Keil and Delitzsch Commentary - Hosea 2:12 - 2:12

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Keil and Delitzsch Commentary - Hosea 2:12 - 2:12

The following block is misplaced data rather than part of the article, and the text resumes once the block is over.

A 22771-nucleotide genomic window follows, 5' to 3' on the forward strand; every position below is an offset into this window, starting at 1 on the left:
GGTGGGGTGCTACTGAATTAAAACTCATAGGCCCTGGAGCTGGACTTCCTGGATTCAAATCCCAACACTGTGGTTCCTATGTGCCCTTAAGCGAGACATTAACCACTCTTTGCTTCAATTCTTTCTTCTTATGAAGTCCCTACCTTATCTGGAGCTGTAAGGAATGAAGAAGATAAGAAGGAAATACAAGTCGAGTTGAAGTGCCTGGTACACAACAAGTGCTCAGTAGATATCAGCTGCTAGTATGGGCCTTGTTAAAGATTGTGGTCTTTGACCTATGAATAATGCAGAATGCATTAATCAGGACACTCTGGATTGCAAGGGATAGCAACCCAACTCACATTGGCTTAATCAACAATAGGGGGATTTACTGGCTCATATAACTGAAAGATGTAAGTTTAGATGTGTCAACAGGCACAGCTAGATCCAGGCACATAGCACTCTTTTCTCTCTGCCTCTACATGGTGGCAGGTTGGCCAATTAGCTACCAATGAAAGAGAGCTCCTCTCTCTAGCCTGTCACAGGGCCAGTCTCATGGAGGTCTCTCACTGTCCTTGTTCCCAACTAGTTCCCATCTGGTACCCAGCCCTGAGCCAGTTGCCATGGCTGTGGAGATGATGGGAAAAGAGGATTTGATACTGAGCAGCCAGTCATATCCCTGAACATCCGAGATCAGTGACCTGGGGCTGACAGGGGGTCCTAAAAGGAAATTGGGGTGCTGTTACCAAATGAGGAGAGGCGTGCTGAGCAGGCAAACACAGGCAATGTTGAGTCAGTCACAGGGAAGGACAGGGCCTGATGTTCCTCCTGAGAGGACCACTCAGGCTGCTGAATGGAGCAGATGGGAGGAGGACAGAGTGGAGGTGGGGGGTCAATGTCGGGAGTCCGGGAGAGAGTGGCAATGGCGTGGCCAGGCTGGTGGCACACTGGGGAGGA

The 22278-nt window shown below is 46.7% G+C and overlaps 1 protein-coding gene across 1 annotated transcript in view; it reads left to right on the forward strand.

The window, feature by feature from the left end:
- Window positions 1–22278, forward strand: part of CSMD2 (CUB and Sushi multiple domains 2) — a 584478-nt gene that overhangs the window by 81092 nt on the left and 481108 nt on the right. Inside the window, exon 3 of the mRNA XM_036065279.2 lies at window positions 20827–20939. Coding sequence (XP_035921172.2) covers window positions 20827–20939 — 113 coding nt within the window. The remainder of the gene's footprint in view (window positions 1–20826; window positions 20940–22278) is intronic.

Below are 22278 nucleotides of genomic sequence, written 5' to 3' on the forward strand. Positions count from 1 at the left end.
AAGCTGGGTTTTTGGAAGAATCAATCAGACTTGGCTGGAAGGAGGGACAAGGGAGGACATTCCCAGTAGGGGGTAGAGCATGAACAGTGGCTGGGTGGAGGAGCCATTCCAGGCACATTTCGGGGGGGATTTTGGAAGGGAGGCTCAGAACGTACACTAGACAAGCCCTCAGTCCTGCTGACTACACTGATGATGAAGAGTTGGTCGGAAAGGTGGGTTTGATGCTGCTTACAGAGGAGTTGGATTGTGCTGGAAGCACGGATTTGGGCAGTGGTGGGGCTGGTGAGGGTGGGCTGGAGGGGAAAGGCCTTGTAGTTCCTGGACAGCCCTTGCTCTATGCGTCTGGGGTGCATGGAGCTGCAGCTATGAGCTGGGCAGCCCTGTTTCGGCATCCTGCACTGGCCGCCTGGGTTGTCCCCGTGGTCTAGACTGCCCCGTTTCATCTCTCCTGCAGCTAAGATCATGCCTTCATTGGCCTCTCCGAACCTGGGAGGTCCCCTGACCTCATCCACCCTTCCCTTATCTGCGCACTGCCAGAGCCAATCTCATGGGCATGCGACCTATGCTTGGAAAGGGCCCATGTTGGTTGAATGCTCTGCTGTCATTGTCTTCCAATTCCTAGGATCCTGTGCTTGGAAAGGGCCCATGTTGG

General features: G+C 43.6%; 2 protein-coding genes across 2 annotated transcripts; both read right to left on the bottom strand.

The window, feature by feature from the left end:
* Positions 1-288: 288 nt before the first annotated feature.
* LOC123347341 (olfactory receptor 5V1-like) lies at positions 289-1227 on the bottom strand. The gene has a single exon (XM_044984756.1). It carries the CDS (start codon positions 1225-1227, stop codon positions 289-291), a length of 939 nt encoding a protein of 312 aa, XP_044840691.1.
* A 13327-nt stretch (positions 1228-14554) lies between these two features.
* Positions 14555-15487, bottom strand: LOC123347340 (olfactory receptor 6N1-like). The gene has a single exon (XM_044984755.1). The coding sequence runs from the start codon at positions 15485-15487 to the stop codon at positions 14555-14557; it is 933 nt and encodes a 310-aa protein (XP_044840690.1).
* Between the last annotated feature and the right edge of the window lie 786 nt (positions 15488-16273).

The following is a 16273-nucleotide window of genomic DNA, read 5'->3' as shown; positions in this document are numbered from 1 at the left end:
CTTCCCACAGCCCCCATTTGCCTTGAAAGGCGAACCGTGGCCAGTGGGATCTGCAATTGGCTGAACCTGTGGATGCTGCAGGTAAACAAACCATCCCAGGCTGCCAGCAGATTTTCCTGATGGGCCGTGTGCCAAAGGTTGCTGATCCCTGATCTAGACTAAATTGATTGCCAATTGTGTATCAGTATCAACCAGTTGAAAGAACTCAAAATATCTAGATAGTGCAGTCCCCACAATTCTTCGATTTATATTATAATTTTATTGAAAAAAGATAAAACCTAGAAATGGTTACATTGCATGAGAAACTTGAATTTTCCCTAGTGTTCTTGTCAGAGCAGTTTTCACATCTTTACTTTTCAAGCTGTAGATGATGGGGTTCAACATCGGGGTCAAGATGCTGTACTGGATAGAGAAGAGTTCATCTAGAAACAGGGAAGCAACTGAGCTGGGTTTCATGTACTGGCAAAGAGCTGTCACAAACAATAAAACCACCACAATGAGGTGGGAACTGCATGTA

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The Lord will put an end to the festive rejoicing, by taking away the fruits of the land, which rejoice man's heart. Hos 2:12. “And I lay waste her vine and her fig-tree, of which she said, They are lovers' wages to me, which my lovers gave me; and I make them a forest, and the beasts of the field devour them.” Vine and fig-tree, the choicest productions of the land of Canaan, are mentioned as the representatives of the rich means of sustenance with which the Lord had blessed His people (cf. 1Ki 5:5; Joe 2:22, etc.). The devastation of both of these denotes the withdrawal of the possessions and enjoyments of life (cf. Jer 5:17; Joe 1:7, Joe 1:12), because Israel regarded them as a present from its idols. עֶתְנָה, softened down from אֶתְנָן (Hos 9:1), like שִׁרְיָה, in Job 41:18, from שִׁרְיָן (1Ki 22:34; cf. Ewald, §163, h), signifies the wages of prostitution (Deu 23:19). The derivation is disputed and uncertain, since the verb תָּנָה cannot be shown to have been used either in Hebrew or the other Semitic dialects in the sense of dedit, dona porrexit (Ges.), and the word cannot be traced to תָּנַן, to extend; whilst, on the other hand, the תָּנָה, הִתְנָה (Hos 8:9-10) is most probably a denominative of אֶתְנָה. Consequently, Hengstenberg supposes it to be a bad word formed out of the question put by the prostitute, מה תתּן לי, and the answer given by the man, אֶתֶן לָךְ (Gen 38:16, Gen 38:18), and used in the language of the brothel in connection with an evil deed. The vineyards and fig-orchards, so carefully hedged about and cultivated, are to be turned into a forest, i.e., to be deprived of their hedges and cultivation, so that the wild beasts may be able to devour them. The suffixes attached to שַׂמְתִּים and אֲכָלָתַם refer to גֶּפֶן וּתְאֵנָה (the vine and fig-tree), and not merely to the fruit. Comp. Isa 7:23. and Mic 3:12, where a similar figure is used to denote the complete devastation of the land.